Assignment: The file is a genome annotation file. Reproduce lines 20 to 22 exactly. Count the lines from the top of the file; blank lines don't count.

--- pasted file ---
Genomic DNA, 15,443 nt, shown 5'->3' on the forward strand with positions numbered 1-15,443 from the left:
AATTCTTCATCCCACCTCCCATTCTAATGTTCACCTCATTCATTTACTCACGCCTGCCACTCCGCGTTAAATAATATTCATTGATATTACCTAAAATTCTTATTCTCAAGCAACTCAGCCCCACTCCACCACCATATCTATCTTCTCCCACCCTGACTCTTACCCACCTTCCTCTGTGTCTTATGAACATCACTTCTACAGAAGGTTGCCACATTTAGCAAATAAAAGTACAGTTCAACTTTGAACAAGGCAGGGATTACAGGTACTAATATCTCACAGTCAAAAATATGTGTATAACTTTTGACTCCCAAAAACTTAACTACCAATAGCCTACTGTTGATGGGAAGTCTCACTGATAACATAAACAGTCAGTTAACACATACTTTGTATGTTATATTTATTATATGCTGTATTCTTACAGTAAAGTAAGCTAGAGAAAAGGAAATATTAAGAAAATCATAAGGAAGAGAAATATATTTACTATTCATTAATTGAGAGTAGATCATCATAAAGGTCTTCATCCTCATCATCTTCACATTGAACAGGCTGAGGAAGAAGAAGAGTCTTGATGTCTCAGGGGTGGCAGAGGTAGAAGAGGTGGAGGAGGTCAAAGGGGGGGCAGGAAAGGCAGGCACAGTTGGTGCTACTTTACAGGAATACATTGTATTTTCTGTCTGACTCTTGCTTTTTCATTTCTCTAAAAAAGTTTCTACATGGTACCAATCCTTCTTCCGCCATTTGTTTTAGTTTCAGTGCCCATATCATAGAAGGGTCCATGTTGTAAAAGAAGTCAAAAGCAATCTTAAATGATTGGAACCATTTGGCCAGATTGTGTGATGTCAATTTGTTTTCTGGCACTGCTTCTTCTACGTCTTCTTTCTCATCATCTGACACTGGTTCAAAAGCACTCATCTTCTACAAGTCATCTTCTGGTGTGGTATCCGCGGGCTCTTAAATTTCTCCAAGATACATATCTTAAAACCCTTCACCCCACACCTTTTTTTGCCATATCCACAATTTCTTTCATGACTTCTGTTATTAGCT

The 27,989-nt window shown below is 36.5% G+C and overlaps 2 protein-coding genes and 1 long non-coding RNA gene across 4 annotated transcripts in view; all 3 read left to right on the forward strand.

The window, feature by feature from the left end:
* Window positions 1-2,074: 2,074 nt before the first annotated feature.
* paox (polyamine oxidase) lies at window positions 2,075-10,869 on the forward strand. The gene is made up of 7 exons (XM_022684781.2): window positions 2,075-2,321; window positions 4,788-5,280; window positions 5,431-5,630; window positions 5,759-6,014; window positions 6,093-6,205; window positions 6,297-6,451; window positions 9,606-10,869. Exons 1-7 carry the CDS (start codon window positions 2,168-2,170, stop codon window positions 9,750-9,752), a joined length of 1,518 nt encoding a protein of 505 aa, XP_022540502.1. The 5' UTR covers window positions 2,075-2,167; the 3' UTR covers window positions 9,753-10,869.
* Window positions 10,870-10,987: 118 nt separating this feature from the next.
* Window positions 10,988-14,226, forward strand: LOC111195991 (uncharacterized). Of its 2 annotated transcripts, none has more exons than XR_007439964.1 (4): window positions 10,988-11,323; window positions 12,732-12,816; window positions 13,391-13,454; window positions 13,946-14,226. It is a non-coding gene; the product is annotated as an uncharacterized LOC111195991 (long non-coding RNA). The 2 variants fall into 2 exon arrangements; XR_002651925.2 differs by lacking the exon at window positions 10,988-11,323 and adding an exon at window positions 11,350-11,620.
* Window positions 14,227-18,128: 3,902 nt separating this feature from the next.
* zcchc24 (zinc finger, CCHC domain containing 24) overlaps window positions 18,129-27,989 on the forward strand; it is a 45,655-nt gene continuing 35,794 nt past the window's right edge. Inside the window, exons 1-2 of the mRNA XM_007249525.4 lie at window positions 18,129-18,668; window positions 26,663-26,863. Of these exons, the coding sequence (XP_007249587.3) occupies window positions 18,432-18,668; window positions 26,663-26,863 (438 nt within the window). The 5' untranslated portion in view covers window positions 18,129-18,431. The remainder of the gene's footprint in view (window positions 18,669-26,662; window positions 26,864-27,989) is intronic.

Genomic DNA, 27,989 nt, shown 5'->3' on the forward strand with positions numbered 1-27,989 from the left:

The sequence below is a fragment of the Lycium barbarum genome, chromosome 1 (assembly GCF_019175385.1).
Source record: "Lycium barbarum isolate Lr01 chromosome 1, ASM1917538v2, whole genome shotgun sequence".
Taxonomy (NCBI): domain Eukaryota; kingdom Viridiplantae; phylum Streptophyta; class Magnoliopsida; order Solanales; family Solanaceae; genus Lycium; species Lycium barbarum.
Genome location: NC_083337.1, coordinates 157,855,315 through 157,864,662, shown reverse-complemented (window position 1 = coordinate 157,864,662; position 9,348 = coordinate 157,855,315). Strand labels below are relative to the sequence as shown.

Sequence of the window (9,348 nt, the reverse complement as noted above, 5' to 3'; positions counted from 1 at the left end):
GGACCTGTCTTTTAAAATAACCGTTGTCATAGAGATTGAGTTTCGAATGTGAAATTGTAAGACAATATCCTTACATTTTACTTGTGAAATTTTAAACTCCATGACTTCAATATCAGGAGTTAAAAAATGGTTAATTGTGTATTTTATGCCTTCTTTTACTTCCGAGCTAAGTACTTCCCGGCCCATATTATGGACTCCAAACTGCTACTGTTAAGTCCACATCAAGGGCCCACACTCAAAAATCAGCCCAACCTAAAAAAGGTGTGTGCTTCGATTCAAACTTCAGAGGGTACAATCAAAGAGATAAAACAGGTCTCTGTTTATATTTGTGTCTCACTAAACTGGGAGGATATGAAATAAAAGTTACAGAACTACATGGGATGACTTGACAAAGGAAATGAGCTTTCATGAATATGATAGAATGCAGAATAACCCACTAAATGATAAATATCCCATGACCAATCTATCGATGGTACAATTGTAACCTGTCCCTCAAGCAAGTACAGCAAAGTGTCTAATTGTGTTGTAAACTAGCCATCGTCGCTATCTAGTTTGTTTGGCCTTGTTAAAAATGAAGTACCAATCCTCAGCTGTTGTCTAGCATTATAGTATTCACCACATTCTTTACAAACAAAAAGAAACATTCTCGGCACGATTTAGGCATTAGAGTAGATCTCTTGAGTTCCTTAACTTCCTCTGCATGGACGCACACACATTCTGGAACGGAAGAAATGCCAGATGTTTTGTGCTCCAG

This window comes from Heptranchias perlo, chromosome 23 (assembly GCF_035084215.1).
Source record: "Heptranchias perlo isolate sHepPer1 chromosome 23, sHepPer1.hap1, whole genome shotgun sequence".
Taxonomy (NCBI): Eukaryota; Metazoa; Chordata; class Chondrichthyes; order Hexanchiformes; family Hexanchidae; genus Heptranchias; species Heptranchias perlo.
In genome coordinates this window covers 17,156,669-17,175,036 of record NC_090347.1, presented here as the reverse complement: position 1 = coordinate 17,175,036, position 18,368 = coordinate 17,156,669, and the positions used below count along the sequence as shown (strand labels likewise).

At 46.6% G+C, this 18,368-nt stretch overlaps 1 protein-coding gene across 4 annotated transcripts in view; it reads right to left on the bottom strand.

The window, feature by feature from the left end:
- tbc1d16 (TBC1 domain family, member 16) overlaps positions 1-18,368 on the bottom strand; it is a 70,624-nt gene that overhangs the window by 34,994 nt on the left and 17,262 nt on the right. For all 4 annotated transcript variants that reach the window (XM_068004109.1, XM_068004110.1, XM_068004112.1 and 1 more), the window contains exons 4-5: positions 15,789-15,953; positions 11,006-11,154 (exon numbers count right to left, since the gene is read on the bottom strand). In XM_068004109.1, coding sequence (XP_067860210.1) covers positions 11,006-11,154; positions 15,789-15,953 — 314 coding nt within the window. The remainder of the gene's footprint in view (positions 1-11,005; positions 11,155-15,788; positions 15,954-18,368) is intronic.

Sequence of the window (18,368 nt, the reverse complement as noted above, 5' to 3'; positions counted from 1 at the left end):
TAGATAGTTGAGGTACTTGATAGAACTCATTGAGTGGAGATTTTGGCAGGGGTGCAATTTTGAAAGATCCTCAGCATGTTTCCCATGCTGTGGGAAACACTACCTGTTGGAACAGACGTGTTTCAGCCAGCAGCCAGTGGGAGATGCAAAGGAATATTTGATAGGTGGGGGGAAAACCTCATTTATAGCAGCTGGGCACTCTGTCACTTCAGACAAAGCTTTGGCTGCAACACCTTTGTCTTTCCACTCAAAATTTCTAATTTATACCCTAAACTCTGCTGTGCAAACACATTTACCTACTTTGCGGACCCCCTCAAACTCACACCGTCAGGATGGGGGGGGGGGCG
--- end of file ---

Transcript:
Taxonomy (NCBI): Eukaryota; Metazoa; Chordata; class Chondrichthyes; order Hexanchiformes; family Hexanchidae; genus Heptranchias; species Heptranchias perlo.
In genome coordinates this window covers 17,156,669-17,175,036 of record NC_090347.1, presented here as the reverse complement: position 1 = coordinate 17,175,036, position 18,368 = coordinate 17,156,669, and the positions used below count along the sequence as shown (strand labels likewise).

At 46.6% G+C, this 18,368-nt stretch overlaps 1 protein-coding gene across 4 annotated transcripts in view; it reads right to left on the bottom strand.